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Everything posted by CHANGES

  1. Just bumped into this post. Its nice when customer's is pleased.. I had to do a double take on the third pic, the one posted above .. Then I realised it was the Esprit roof reflecting the inside / ceiling and up and over door of @RichardJGC garage. So for those curious or interested in how Monaco White can achieve a clarity / depth usually only found in darker colours , We may need a specific thread , 'off topic for this one' .. uhmm , Something to reflect on...
  2. The paint code error is just that , it does happen. As for the colour shading on you Esprit , its a lottery.. The situation is already apparent by the many shades you see on NM repairs . Most yellow's and red's are made up of several pigments . the ratio's of each can vary to provide comparative shade . Unfortunately you can use the same pigment mixing code in two different product suppliers and get completely different shades.. Trying to tint such a wide number of pigments is a painters nightmare , even when you get it correct on the stick , it will dry two shades darker.. Trial and error on a paint out card is the only way , down side is this can take a long time , sometime days .. Even then, when put in a filter light situation it won't match . As for solid or clear over base, That will depend what the factory did .. However for any repair clear over base is the best solution . This will allow you to blend out the repainted section over a wider area disguising any small shade errors . To do this you will need to use pure un-tinted clear coat , otherwise you will get a filter effect changing the shade again.. As for using rattle cans , Good luck with that .. I would love to say there is an easy solution to get the results you want by the methods you suggest , but their just isn't.. You may be able to disguise the section repaired to look better , but i fear you may need to contract a professional to get the best results.. This will be expensive, so as long as you realise a DIY repair is just that , with best guess colour match , your expectations should not exceed your result.. Using the original paint supplier the factory used for your Esprit is a good start. Hope this helps and it all works out to your satisfaction ..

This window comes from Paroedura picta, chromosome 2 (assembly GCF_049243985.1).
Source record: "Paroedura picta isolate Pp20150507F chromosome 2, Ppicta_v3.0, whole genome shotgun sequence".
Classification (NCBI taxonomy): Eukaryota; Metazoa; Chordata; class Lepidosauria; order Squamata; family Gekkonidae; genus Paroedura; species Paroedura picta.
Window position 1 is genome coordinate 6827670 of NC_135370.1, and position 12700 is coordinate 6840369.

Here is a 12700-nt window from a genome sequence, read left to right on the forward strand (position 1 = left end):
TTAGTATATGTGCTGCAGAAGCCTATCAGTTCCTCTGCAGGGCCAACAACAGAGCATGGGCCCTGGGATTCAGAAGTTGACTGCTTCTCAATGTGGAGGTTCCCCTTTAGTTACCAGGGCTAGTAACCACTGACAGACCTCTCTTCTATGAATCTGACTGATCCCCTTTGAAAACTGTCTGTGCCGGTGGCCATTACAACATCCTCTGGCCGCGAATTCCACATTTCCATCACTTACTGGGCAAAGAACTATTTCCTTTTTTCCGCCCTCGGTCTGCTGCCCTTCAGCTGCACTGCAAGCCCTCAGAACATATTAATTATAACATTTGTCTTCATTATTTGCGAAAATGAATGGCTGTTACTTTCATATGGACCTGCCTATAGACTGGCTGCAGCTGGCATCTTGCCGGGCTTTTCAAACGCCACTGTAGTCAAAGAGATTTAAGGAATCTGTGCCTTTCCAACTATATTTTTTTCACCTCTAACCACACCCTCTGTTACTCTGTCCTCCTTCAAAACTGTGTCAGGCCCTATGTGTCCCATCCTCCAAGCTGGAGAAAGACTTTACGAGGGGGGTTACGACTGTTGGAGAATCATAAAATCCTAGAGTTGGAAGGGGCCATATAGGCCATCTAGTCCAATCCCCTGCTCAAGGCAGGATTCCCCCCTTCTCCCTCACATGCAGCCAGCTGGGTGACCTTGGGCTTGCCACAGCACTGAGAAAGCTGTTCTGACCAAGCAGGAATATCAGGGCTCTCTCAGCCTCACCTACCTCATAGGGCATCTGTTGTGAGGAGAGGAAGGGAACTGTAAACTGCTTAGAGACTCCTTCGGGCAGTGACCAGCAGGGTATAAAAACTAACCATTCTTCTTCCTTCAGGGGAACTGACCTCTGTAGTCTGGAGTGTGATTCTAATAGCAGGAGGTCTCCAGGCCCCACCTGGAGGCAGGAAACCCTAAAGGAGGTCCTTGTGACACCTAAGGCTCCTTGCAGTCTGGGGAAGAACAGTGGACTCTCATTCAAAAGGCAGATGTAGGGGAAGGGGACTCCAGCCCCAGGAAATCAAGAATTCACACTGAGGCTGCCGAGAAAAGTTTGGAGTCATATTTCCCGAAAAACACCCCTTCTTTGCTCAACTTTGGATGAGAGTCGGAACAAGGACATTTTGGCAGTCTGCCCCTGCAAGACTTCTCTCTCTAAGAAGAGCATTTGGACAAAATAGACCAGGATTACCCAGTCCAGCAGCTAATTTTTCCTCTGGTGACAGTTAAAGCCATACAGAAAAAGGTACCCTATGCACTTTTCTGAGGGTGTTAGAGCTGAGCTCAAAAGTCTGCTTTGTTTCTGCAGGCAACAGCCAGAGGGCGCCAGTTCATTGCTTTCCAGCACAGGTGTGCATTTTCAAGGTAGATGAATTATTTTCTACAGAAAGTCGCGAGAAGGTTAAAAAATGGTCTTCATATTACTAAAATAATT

3. Uhmm , did someone mention Lego .. Got lots of GRP but bit short on Lego.. Think @Sparky had the midlands supply.. Lots like necessity needs the mother of invention, How can I help ..
  4. It can but as you say needs other parts... I did mine quite a long time back, to memory I only used the later mounting plinth. However seem to recall it also needed some finesse work as well .. Mine has been fitted and working fine for several years... The only issue I found was it works 5 times smoother and more efficient than the early type, but i decided to just put up with that .
  5. It can be done with a quality aftermarket unit , Unfortunately you can not expect it to just slot in ... You need to do a bit of customising to the new aerial unit to achieve the fit required for the tight space , along with some minor fettling within the aperture itself.. With a bit of time and patients it is achievable producing a superb quality result that looks just like the original .. Unfortunately it can take quite a bit more than a couple of hours, even with the door removed.. It all comes down to how original you want it to be ... I had no choice, The customer requested it to be done, and as close to original as possible so a solution had to be found ... So at least you know it is achievable if you persist with it ..
  6. You won't see them from the radio aperture , you will need to remove the lower sections to see in .. they won't stand out easy you will need to look for them .. use the pic i posted as a guide . They will be circa 3'' back from the vertical point of front side mount bolts .. If you try to lift and they are attached you will rip the section of you GRP chassis tunnel away .. The body should lift very easy when all bolts are undone , When you have lifted 1'' or so you may need to move chassis forward 1/2'' to clear the front top wishbone pivot bolt , which can catch in the recess adjacent to them..
  7. Have you got the two vertical bolts infront of the gear leaver under the radio consul on yours, these are 17mm AF and can be extreacted without taking all the center counsul out but a bit fiddly ... Not fitted to all models ,, worth looking at from what you describe .. See pic with little red flags showing position
  8. @Andyww I call that great research and development, Shame they did not carry it forward onto the Stevens model..
  9. I bet that was a surprise.. Many years ago I lost my bonnet.. And i never saw it go .. Yes i was looking forward , but it happened so fast i never saw it , only heard the wind noise change.. I had to go back 3/4 mile to find it impaled on the central reservation barriers ... and yes it just ripped the hinge plates straight out of the bonnet ... Ohh, one of the many joys of owning an Esprit. ( I may have been doing a bit more than 50 mph at the time ) At least you were saved any damage ..